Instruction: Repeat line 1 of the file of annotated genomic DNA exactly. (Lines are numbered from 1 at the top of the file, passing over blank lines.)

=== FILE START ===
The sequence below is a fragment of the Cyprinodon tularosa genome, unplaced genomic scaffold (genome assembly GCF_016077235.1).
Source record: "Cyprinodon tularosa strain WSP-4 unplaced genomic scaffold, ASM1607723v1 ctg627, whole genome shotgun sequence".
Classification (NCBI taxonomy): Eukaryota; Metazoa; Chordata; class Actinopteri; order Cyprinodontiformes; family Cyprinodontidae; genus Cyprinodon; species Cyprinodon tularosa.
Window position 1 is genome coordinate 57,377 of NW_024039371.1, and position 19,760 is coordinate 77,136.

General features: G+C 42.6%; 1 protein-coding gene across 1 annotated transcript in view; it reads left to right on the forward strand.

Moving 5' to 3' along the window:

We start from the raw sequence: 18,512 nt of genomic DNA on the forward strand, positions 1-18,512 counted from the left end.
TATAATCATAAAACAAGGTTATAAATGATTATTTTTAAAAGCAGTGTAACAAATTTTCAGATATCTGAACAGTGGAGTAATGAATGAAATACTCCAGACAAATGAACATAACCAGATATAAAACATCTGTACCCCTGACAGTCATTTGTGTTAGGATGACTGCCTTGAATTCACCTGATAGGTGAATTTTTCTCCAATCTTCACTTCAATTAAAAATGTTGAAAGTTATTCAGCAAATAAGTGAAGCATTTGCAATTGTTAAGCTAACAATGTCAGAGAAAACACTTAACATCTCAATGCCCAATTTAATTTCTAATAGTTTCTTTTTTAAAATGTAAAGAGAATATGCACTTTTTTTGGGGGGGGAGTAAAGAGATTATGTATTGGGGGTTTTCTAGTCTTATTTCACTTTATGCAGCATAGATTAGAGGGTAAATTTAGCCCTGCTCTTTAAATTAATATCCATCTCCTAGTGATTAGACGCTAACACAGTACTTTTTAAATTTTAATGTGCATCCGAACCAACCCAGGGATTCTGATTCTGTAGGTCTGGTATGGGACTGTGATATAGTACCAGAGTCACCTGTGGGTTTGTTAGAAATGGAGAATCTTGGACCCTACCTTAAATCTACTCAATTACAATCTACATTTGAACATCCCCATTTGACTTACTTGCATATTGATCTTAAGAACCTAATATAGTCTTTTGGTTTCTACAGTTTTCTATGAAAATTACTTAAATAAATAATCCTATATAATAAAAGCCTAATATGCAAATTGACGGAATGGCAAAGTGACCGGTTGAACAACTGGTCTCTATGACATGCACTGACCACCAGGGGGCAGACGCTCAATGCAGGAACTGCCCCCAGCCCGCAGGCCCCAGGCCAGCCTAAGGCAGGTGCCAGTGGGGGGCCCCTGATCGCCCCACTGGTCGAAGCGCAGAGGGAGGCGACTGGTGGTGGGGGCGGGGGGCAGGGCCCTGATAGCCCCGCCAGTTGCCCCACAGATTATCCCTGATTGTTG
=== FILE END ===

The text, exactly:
The sequence below is a fragment of the Cyprinodon tularosa genome, unplaced genomic scaffold (genome assembly GCF_016077235.1).